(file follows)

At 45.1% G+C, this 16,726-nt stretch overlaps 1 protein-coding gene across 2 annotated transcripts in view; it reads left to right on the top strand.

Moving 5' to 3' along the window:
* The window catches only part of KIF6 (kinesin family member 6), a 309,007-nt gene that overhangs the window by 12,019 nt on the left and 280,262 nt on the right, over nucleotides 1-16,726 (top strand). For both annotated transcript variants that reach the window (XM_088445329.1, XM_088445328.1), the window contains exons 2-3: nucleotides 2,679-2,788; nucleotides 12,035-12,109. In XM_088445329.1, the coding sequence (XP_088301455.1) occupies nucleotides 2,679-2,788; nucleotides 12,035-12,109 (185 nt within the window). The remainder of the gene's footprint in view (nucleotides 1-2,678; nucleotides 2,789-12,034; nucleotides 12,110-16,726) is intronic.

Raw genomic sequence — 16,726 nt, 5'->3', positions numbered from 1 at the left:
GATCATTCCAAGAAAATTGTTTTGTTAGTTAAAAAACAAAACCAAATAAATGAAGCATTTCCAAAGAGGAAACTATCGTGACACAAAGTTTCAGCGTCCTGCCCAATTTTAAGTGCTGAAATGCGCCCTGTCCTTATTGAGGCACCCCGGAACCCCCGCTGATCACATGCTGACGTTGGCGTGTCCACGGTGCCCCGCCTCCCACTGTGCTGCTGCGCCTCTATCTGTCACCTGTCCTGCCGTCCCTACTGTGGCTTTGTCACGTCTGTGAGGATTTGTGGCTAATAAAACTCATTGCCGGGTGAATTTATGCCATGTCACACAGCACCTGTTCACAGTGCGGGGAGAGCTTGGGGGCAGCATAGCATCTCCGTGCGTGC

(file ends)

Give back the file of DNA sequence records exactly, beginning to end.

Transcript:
At 45.1% G+C, this 16,726-nt stretch overlaps 1 protein-coding gene across 2 annotated transcripts in view; it reads left to right on the top strand.

Moving 5' to 3' along the window:
* The window catches only part of KIF6 (kinesin family member 6), a 309,007-nt gene that overhangs the window by 12,019 nt on the left and 280,262 nt on the right, over nucleotides 1-16,726 (top strand). For both annotated transcript variants that reach the window (XM_088445329.1, XM_088445328.1), the window contains exons 2-3: nucleotides 2,679-2,788; nucleotides 12,035-12,109. In XM_088445329.1, the coding sequence (XP_088301455.1) occupies nucleotides 2,679-2,788; nucleotides 12,035-12,109 (185 nt within the window). The remainder of the gene's footprint in view (nucleotides 1-2,678; nucleotides 2,789-12,034; nucleotides 12,110-16,726) is intronic.

Raw genomic sequence — 16,726 nt, 5'->3', positions numbered from 1 at the left:
GATCATTCCAAGAAAATTGTTTTGTTAGTTAAAAAACAAAACCAAATAAATGAAGCATTTCCAAAGAGGAAACTATCGTGACACAAAGTTTCAGCGTCCTGCCCAATTTTAAGTGCTGAAATGCGCCCTGTCCTTATTGAGGCACCCCGGAACCCCCGCTGATCACATGCTGACGTTGGCGTGTCCACGGTGCCCCGCCTCCCACTGTGCTGCTGCGCCTCTATCTGTCACCTGTCCTGCCGTCCCTACTGTGGCTTTGTCACGTCTGTGAGGATTTGTGGCTAATAAAACTCATTGCCGGGTGAATTTATGCCATGTCACACAGCACCTGTTCACAGTGCGGGGAGAGCTTGGGGGCAGCATAGCATCTCCGTGCGTGC